Opinion: It’s time to #BreakTheBias in the engineering profession


Ridiculous situations exist, such as the small number of women’s restrooms in soccer stadiums that result in queues that wind around the door and around the concourse – all because of ill-informed design decisions.

These design flaws are just one example. The same flaw appears in many areas of design and technology. Imagine being satisfied with buildings, public services, health care and transportation that are only half efficient, half safe, half efficient, half acceptable. But we are, and have been for generations. As engineers, this is our own problem to solve. To combat unconscious bias, we must first recognize that we have it.

Equal representation of women in engineering is the only way to solve this problem. This will go a long way towards meeting Australia’s need for a much larger number of skilled engineers if we are to achieve our ambitious development goals over the next decade. We are the worst performing STEM profession for female participation, but we are the largest employer of STEM professions. It’s time to act now, to prevent us from having this conversation again in 20 years.

There are tools the profession can use now to break down biases, including pay gap analysis, parental leave, flexible working for all, removing names and gender from job applications, ensuring gender equality in recruitment panels and setting gender representation targets. Engineers Australia is working on research to identify the key motivators and interaction points that drive young women to study engineering. We will share the results with industry and government to increase activity in these areas.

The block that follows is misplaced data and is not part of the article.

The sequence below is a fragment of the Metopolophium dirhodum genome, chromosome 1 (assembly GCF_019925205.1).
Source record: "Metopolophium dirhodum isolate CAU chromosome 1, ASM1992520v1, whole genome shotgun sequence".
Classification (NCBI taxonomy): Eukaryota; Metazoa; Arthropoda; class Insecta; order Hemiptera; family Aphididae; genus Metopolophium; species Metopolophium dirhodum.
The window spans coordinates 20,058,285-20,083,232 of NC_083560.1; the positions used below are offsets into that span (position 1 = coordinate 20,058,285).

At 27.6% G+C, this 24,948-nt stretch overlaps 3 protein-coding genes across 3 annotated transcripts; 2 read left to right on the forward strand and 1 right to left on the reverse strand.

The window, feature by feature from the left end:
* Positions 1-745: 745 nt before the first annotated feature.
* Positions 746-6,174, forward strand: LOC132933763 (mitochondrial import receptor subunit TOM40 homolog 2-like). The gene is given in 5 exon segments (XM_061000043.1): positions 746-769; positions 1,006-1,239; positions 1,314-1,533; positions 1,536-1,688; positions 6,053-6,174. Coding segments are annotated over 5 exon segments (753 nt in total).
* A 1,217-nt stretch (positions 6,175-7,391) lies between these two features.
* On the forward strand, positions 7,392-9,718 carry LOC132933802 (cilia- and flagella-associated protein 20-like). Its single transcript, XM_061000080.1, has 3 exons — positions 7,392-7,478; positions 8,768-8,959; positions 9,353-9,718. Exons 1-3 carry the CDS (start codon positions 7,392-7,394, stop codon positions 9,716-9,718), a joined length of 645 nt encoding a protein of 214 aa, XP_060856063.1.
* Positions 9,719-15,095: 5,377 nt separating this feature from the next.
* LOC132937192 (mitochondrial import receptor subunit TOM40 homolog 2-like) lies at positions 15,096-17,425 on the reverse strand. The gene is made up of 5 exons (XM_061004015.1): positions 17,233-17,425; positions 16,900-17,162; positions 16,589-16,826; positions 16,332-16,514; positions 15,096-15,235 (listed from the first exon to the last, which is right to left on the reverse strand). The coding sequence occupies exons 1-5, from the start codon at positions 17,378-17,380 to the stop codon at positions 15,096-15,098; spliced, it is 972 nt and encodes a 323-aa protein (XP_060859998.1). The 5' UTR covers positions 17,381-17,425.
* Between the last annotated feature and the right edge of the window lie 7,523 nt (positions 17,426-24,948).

Engineering is at the point where art meets science. Engineers are designers, creatives, innovators and leaders; all titles that are suitable for both women and men. Our profession has a role in everything we use, live, consume and experience, and will be a key driver in the push towards an economy based on renewable energy and sustainable living.

There are girls in primary school right now who will be our next generation of engineers. It is these women of the future who will usher the profession into a new era and give society the proper standards of design, utility and safety it deserves.

We will not remain silent. Engineering needs women and women need engineering. Break the bias.


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